Debt, equity and capital structure


COMPANIES finance their investment by raising capital through equity or debt, or a mixture of the two. Of course, the beauty of equity is that it looks like a perpetual debt, that is, there is no obligation to repay while there is no such thing as a debt. debt. The gain for stock holders also mimics that of a call option, as company law limits the maximum loss for a stock investor to his invested amount and no limit to the upward gain on his investment.

Returns to creditors are limited, while returns on equity vary with performance. The claim on the assets of a company is less than that of creditors and, by nature, the payment of interest gives the right to a tax deduction subject to the rules of thin capitalization and restriction of interest. All of this makes equity an expensive form of financing, as it is obvious that equity holders take more risk than debt holders.

The corporate finance literature sheds light on how companies choose to finance themselves through debt or equity. We explain this literature in the simplest and most acceptable form as follows:

Compromise theory

This theory claims that companies have an optimal leverage ratio determined by trading the tax benefit of interest deductibility for the cost of financial distress. They can do this by shifting the leverage ratio to a target or optimal leverage ratio or by allowing it to vary within an optimal range.

Theory of hierarchical order

This suggests that there is a pecking order in the financing of business investment. Since internally generated funds are the cheapest, companies will resort to it before debt financing, and since equity is the most expensive form of financing, equity will be the form of financing of last resort.

Market timing theory

He claims that companies are more likely to raise funds through equity if they perceive their stocks to be overvalued, and if they are undervalued, then they would raise funds through debt. It further assumes that the observed leverage ratio matches the cumulative attempts of companies to time the equity and debt markets.

The empirical evidence for these theories produces mixed results, but like any other social science study, no single school of thought is sufficient to explain social behavior. Corporate finance is no exception. However, the literature provides useful informative value in practice to assist sophisticated investors in their investment decision making.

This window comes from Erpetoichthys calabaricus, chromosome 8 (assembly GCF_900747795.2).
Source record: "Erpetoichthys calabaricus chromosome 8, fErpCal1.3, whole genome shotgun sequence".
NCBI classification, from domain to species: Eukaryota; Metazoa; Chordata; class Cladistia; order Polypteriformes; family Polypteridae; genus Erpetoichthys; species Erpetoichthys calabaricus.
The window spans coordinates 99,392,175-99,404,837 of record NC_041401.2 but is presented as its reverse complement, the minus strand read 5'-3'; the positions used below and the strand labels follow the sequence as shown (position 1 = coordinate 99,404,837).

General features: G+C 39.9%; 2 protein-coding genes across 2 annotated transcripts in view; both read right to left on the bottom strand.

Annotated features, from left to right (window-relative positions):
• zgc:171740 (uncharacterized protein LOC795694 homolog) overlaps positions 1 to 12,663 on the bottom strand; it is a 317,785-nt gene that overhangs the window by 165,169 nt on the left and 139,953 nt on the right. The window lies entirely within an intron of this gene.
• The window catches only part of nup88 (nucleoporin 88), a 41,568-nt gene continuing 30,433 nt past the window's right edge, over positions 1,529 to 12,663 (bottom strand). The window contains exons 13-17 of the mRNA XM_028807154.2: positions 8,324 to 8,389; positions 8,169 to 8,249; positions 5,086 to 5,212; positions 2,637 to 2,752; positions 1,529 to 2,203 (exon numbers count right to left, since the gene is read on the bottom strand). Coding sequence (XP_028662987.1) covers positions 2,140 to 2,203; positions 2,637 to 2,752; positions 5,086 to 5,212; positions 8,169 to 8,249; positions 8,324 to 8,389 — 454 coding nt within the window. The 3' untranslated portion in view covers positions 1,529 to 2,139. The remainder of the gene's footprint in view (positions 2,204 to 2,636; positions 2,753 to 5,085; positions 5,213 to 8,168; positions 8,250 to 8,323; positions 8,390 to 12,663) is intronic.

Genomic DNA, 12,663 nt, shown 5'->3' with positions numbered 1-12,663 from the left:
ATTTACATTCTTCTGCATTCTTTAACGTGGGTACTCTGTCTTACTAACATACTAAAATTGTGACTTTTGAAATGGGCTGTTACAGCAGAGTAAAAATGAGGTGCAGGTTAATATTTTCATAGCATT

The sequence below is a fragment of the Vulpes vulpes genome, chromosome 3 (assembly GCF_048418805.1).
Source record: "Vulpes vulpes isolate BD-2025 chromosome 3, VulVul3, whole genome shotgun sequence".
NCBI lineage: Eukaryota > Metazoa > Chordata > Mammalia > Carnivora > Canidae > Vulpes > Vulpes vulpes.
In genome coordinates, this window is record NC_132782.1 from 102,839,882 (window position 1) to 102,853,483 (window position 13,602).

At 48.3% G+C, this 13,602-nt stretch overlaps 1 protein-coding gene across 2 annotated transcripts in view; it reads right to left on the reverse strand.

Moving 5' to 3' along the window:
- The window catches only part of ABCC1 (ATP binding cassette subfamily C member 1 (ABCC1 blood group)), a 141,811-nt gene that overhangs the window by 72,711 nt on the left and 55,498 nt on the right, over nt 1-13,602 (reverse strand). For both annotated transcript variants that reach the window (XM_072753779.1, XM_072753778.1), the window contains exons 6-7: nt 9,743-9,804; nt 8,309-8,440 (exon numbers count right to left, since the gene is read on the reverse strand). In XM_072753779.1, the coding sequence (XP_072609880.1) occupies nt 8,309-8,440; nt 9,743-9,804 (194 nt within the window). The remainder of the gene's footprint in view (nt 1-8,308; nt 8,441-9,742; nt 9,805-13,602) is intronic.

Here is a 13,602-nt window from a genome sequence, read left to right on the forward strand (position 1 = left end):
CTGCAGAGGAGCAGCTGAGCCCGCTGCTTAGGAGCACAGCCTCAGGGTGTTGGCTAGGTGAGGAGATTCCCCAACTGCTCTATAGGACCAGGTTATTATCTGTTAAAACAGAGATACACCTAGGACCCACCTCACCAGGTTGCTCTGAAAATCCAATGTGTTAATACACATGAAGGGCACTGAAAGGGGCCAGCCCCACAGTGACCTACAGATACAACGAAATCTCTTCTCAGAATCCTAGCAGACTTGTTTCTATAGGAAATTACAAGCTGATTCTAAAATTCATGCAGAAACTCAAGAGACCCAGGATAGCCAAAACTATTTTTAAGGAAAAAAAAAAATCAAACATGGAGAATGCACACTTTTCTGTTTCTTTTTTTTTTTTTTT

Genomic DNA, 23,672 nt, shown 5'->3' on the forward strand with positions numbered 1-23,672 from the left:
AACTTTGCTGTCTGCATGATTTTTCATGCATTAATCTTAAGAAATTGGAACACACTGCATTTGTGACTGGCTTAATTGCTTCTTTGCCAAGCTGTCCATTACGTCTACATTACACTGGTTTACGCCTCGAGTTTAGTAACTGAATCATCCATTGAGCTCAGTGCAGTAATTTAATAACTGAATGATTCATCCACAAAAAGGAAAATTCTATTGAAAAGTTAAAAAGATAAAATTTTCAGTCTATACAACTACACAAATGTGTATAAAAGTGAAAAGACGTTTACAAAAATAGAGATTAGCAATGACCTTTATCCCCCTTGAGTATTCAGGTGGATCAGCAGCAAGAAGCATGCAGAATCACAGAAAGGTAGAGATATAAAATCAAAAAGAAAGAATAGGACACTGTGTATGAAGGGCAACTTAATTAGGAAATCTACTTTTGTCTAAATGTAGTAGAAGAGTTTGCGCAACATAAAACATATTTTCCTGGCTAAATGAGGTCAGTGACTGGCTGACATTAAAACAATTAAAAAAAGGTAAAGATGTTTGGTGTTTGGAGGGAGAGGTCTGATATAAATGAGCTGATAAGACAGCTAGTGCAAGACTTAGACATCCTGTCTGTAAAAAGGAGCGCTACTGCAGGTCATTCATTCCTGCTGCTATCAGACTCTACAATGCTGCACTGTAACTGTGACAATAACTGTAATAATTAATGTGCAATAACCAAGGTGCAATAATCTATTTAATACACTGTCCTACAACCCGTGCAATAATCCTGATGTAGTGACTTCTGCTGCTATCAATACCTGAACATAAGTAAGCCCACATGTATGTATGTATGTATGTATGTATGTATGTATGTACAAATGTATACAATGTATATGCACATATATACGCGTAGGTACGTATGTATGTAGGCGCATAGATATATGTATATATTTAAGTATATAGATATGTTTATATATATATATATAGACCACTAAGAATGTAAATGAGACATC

Let us enlighten you with a relevant illustration of a recent capital raising exercise in our Malaysian corporate scene, with Top Glove Corp Bhd’s announcement in Bursa Malaysia on February 26, 2021 that it intends to raise 7.7 billion RM from a seasoned stock offering. of 1.495 billion new shares. The objective was to finance the extension of its production capacity and to pursue a double listing on the Hong Kong Stock Exchange in addition to the Singapore Stock Exchange. It also has excellent credit scores.

Top Glove has very low debt ratios and has the significant potential ability to increase its debt levels or debt ratio comfortably by following its peer group in the industry. This had the potential benefit of unlocking tax breaks on interest rates to add to its enterprise value, and its leverage ratio is well below its optimal level.

In addition, he was also sitting on a huge pile of money that is earning less than the expected returns from the capital providers. The reasonable question any investing public would ask is why it hasn’t used its mountain of cash, including borrowing to finance its expansion, which would have lowered Top Glove’s cost of capital. It appears Top Glove didn’t fully explore cheaper sources of funding from in-house funds or debt raising before heading for a seasoned equity offering.

Top Glove’s share price closed at RM 5.24 when it was announced, which was fueled significantly by abnormal demand for disposable rubber gloves. However, the sustainability of abnormal prices for rubber gloves in the near future remains uncertain with the expected increase in production capacities and the emergence of vaccines to treat Covid-19 infections. The timing of the seasoned stock offering subtly signals to the market that managers felt their stocks were overpriced and their offering could generate higher cash income.

The offer experienced delays and reductions in the amount to be raised. We consider that the attractiveness of the offer has diminished because it does not correspond well to the three conceptual theories of the structure of capital. As of November 15, 2021, the Top Glove share price closed at RM 2.49 on Bursa Malaysia.

A basic understanding of the concepts of capital structure here can be helpful to the investing public in making their investment decision while also highlighting a company’s underlying purpose of a stock offering. Likewise, the three concepts explained above are also applicable when companies go into debt. The same concepts can also relay information about a company’s financial strategy. We hope that this article will be able to impart fundamental knowledge about corporate finance and clarify the basic understanding of capital structure.

This article was written by Sukh Deve Singh Riar, Business and Financial Advisor and Roger Loh Kit Seng, Associate Director of Mazars and Fellow of the Malaysian Institute of Chartered Accountants (MICPA). The opinions expressed here are those of the authors.

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